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LiDAR’s Role in Assessing Facility Conditions

Jun 18, 2023 | Public | 0 comments


Light detection and ranging captures information on facility components, including walls, ceilings, roofs, stairs and risers for advanced site models.


For building owners and managers who are looking to purchase or sell properties, renovate existing sites, have experienced a catastrophic event or just have noticed troubling anomalies like surface cracks or uneven flooring, a relative floor elevation (RFE) model and its analysis delivers valuable information.

Reducing floor variation is essential to reducing wear and tear on the surface, on machinery and to the safe application of self-guided equipment. Light detection and ranging (LiDAR) technology has emerged as the methodology of choice to assess a facility’s condition, so it is essential to understand it and how it compares to traditional, analog methodologies of evaluating facility condition.

LiDAR: A closer look

LiDAR is an active remote-sensing method that measures the two-way travel time of a laser pulse. The line-of-sight tool can measure the distance to any surface visible to the machine by collecting millions of data points from targeted surfaces and organizing them into one data set, often referred to as a point cloud. LiDAR also can generate high-resolution photography by adding an RGB color field to each point collected.

Terrestrial, or ground-based, LiDAR is typically performed using a unit on a tripod. The unit scans its surroundings and then is moved to another position to ensure overlap between each of the scan sites. The scans are compiled to create a complete point cloud of the site.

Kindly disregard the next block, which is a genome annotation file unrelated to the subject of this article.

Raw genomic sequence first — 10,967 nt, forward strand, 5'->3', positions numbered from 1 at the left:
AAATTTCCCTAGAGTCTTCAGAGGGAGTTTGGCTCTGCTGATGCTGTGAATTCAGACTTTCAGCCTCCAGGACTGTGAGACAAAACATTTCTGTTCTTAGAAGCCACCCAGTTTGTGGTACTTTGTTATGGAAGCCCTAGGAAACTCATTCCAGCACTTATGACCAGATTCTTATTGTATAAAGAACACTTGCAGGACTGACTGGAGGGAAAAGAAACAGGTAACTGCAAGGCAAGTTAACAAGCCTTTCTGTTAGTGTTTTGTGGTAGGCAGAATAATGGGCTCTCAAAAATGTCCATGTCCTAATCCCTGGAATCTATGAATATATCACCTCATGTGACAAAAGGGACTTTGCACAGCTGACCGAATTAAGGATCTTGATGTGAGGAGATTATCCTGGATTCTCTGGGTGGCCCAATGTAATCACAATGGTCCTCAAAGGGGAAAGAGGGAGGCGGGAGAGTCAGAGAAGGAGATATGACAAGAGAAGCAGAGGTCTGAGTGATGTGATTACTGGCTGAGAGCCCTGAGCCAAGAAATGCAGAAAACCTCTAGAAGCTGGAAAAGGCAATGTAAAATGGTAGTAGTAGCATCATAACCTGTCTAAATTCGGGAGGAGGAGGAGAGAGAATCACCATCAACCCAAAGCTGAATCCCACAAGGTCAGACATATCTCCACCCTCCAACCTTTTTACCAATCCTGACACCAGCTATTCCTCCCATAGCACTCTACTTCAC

Floor surfaces designed to be flat or gently sloped often consist of minute topographic changes. Detecting these changes requires measurements to one-eighth of an inch, essential for creating RFEs to support forensic building investigations. This level of accuracy is not readily achievable with global positioning systems (GPS) or similar systems in an interior space. Partition walls, stored materials and furniture also create challenges in the collection of elevation data.

The traditional analog tool most often used to create RFEs is a fluid level, which uses changes in the level of an internal fluid to measure variations in elevation. This method presents unavoidable procedural issues that diminish the quality of the RFE data.

The primary limitation is that the device requires elevation measurements to be collected at discrete locations. The selection of each measurement location is decided by the operator, who depends on provided site drawings. A typical RFE collected using this method might include a few dozen to a few hundred data points, depending on the size of the space, obstructions present and the skill and will of the operator.

The data points also might be spaced between a few feet to tens of feet apart, limiting the ability of this method to resolve small-scale features such as isolated depressions or cracks. This means of locating elevation measurements introduces several elements of human bias into the collection process:

Points near areas of visually obvious distress might be collected over data near areas that are visually undisturbed, resulting in an RFE that is biased toward a distressed outcome, which might not represent site conditions.

The method of determining a measurement’s location relies on the operator’s ability to accurately locate themselves within the building and the building drawing’s accuracy.